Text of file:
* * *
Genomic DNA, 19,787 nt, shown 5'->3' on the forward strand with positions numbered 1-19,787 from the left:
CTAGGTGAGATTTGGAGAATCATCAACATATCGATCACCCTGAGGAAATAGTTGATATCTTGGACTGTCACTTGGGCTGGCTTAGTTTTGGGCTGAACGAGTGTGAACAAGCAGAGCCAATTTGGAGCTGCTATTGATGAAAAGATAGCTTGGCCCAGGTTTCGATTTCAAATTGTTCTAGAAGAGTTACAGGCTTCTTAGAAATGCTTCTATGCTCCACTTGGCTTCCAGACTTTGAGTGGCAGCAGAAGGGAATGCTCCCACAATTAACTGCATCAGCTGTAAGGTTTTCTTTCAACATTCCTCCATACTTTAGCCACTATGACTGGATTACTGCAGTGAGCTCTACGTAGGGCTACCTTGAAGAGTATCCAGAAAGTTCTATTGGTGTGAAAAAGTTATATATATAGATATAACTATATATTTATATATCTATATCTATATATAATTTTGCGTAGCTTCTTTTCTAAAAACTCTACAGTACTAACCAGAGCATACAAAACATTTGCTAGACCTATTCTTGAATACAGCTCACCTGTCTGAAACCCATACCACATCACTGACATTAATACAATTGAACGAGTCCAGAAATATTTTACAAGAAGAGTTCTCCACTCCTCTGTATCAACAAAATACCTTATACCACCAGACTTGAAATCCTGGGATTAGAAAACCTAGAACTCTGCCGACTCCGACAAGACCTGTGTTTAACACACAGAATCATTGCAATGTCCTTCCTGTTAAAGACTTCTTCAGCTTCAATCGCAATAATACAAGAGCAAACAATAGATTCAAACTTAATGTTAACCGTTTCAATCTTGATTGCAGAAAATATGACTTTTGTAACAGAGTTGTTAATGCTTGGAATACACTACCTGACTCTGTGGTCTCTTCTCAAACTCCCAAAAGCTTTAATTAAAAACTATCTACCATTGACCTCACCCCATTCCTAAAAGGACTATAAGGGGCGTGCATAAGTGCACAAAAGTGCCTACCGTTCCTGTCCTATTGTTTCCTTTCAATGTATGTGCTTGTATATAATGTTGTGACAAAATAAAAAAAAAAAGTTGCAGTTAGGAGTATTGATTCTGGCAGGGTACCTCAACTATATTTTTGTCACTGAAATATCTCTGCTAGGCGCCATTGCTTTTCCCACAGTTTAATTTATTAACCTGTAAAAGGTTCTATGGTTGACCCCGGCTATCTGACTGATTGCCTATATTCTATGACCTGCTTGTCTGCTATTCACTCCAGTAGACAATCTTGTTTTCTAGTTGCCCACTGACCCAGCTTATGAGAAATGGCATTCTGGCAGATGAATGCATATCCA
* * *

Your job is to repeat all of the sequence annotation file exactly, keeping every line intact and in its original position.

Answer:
Genomic DNA, 19,787 nt, shown 5'->3' on the forward strand with positions numbered 1-19,787 from the left:
CTAGGTGAGATTTGGAGAATCATCAACATATCGATCACCCTGAGGAAATAGTTGATATCTTGGACTGTCACTTGGGCTGGCTTAGTTTTGGGCTGAACGAGTGTGAACAAGCAGAGCCAATTTGGAGCTGCTATTGATGAAAAGATAGCTTGGCCCAGGTTTCGATTTCAAATTGTTCTAGAAGAGTTACAGGCTTCTTAGAAATGCTTCTATGCTCCACTTGGCTTCCAGACTTTGAGTGGCAGCAGAAGGGAATGCTCCCACAATTAACTGCATCAGCTGTAAGGTTTTCTTTCAACATTCCTCCATACTTTAGCCACTATGACTGGATTACTGCAGTGAGCTCTACGTAGGGCTACCTTGAAGAGTATCCAGAAAGTTCTATTGGTGTGAAAAAGTTATATATATAGATATAACTATATATTTATATATCTATATCTATATATAATTTTGCGTAGCTTCTTTTCTAAAAACTCTACAGTACTAACCAGAGCATACAAAACATTTGCTAGACCTATTCTTGAATACAGCTCACCTGTCTGAAACCCATACCACATCACTGACATTAATACAATTGAACGAGTCCAGAAATATTTTACAAGAAGAGTTCTCCACTCCTCTGTATCAACAAAATACCTTATACCACCAGACTTGAAATCCTGGGATTAGAAAACCTAGAACTCTGCCGACTCCGACAAGACCTGTGTTTAACACACAGAATCATTGCAATGTCCTTCCTGTTAAAGACTTCTTCAGCTTCAATCGCAATAATACAAGAGCAAACAATAGATTCAAACTTAATGTTAACCGTTTCAATCTTGATTGCAGAAAATATGACTTTTGTAACAGAGTTGTTAATGCTTGGAATACACTACCTGACTCTGTGGTCTCTTCTCAAACTCCCAAAAGCTTTAATTAAAAACTATCTACCATTGACCTCACCCCATTCCTAAAAGGACTATAAGGGGCGTGCATAAGTGCACAAAAGTGCCTACCGTTCCTGTCCTATTGTTTCCTTTCAATGTATGTGCTTGTATATAATGTTGTGACAAAATAAAAAAAAAAAGTTGCAGTTAGGAGTATTGATTCTGGCAGGGTACCTCAACTATATTTTTGTCACTGAAATATCTCTGCTAGGCGCCATTGCTTTTCCCACAGTTTAATTTATTAACCTGTAAAAGGTTCTATGGTTGACCCCGGCTATCTGACTGATTGCCTATATTCTATGACCTGCTTGTCTGCTATTCACTCCAGTAGACAATCTTGTTTTCTAGTTGCCCACTGACCCAGCTTATGAGAAATGGCATTCTGGCAGATGAATGCATATCCA